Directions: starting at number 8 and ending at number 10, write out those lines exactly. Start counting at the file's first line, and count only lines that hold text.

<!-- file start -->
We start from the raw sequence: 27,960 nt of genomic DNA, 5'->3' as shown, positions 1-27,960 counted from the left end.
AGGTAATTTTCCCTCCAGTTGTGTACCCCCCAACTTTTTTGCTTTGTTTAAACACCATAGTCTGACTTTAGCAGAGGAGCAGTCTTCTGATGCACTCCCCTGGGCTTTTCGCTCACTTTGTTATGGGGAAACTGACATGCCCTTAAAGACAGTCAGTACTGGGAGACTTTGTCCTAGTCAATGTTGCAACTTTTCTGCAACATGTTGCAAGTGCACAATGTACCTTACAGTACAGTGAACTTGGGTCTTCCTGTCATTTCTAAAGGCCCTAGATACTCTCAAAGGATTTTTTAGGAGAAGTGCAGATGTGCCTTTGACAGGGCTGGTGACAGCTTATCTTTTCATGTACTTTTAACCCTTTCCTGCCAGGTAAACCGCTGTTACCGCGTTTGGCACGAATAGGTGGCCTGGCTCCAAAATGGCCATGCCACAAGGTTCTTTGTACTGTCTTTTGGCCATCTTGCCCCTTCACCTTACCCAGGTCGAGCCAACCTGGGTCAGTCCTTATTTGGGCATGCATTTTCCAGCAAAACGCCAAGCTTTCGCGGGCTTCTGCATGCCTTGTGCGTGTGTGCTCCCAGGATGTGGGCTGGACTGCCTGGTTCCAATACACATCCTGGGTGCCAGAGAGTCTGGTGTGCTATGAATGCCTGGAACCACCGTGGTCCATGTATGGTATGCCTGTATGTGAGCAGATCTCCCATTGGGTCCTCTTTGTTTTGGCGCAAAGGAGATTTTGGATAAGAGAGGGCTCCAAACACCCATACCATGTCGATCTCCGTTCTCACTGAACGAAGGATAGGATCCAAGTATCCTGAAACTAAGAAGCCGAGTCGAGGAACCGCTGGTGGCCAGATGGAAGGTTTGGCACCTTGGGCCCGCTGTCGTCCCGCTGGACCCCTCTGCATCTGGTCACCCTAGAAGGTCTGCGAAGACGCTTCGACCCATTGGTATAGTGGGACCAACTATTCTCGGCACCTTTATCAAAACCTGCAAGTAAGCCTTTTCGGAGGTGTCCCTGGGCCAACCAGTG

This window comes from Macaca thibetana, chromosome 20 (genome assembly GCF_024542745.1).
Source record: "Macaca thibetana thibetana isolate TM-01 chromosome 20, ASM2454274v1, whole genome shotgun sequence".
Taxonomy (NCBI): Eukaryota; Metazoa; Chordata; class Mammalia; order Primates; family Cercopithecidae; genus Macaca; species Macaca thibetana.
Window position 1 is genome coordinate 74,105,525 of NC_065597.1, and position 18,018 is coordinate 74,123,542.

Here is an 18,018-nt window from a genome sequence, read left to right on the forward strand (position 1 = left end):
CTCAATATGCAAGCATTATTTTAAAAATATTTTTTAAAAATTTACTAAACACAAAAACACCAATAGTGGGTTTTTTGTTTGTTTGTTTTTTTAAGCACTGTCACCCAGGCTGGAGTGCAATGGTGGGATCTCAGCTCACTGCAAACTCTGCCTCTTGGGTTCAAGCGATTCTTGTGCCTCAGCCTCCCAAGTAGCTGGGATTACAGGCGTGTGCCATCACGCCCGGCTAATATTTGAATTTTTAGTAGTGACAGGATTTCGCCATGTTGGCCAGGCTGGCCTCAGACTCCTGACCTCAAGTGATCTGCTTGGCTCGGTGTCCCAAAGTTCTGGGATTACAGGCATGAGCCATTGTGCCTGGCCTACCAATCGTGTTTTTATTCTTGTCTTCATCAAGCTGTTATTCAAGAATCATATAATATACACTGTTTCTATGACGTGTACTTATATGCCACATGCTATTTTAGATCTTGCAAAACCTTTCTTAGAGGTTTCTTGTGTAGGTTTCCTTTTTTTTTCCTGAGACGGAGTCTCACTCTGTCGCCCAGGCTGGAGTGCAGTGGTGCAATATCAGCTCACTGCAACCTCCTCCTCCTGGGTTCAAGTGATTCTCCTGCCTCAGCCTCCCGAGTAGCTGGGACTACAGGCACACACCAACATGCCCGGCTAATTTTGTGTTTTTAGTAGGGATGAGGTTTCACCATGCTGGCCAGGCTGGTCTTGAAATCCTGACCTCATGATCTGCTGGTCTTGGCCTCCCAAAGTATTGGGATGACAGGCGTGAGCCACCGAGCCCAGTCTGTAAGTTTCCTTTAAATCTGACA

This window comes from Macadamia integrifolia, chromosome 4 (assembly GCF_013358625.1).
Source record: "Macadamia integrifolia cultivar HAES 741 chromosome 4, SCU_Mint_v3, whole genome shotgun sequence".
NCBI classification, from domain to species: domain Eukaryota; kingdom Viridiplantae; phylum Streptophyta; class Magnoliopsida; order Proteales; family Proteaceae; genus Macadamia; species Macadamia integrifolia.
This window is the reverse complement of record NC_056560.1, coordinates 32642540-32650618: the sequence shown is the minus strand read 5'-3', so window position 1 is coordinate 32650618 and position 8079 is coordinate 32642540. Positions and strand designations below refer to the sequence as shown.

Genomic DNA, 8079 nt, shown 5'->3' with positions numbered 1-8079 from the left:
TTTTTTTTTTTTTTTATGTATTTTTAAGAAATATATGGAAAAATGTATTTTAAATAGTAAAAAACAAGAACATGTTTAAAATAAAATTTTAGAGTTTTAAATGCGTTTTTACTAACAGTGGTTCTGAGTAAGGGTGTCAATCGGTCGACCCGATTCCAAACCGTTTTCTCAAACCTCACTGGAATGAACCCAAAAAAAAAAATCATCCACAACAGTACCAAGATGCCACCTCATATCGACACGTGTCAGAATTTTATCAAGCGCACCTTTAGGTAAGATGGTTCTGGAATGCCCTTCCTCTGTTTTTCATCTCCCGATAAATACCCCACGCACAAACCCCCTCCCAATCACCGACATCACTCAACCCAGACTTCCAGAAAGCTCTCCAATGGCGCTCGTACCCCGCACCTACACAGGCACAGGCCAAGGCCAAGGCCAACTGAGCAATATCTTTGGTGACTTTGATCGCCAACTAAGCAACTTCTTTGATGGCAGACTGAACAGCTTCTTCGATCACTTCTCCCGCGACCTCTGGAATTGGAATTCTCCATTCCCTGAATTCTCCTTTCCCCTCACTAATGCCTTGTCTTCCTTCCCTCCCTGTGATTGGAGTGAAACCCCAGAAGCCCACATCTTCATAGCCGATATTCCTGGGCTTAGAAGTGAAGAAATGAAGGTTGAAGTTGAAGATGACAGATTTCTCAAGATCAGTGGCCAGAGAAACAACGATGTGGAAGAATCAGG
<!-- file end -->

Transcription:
CTCAATATGCAAGCATTATTTTAAAAATATTTTTTAAAAATTTACTAAACACAAAAACACCAATAGTGGGTTTTTTGTTTGTTTGTTTTTTTAAGCACTGTCACCCAGGCTGGAGTGCAATGGTGGGATCTCAGCTCACTGCAAACTCTGCCTCTTGGGTTCAAGCGATTCTTGTGCCTCAGCCTCCCAAGTAGCTGGGATTACAGGCGTGTGCCATCACGCCCGGCTAATATTTGAATTTTTAGTAGTGACAGGATTTCGCCATGTTGGCCAGGCTGGCCTCAGACTCCTGACCTCAAGTGATCTGCTTGGCTCGGTGTCCCAAAGTTCTGGGATTACAGGCATGAGCCATTGTGCCTGGCCTACCAATCGTGTTTTTATTCTTGTCTTCATCAAGCTGTTATTCAAGAATCATATAATATACACTGTTTCTATGACGTGTACTTATATGCCACATGCTATTTTAGATCTTGCAAAACCTTTCTTAGAGGTTTCTTGTGTAGGTTTCCTTTTTTTTTCCTGAGACGGAGTCTCACTCTGTCGCCCAGGCTGGAGTGCAGTGGTGCAATATCAGCTCACTGCAACCTCCTCCTCCTGGGTTCAAGTGATTCTCCTGCCTCAGCCTCCCGAGTAGCTGGGACTACAGGCACACACCAACATGCCCGGCTAATTTTGTGTTTTTAGTAGGGATGAGGTTTCACCATGCTGGCCAGGCTGGTCTTGAAATCCTGACCTCATGATCTGCTGGTCTTGGCCTCCCAAAGTATTGGGATGACAGGCGTGAGCCACCGAGCCCAGTCTGTAAGTTTCCTTTAAATCTGACA

This window comes from Macadamia integrifolia, chromosome 4 (assembly GCF_013358625.1).
Source record: "Macadamia integrifolia cultivar HAES 741 chromosome 4, SCU_Mint_v3, whole genome shotgun sequence".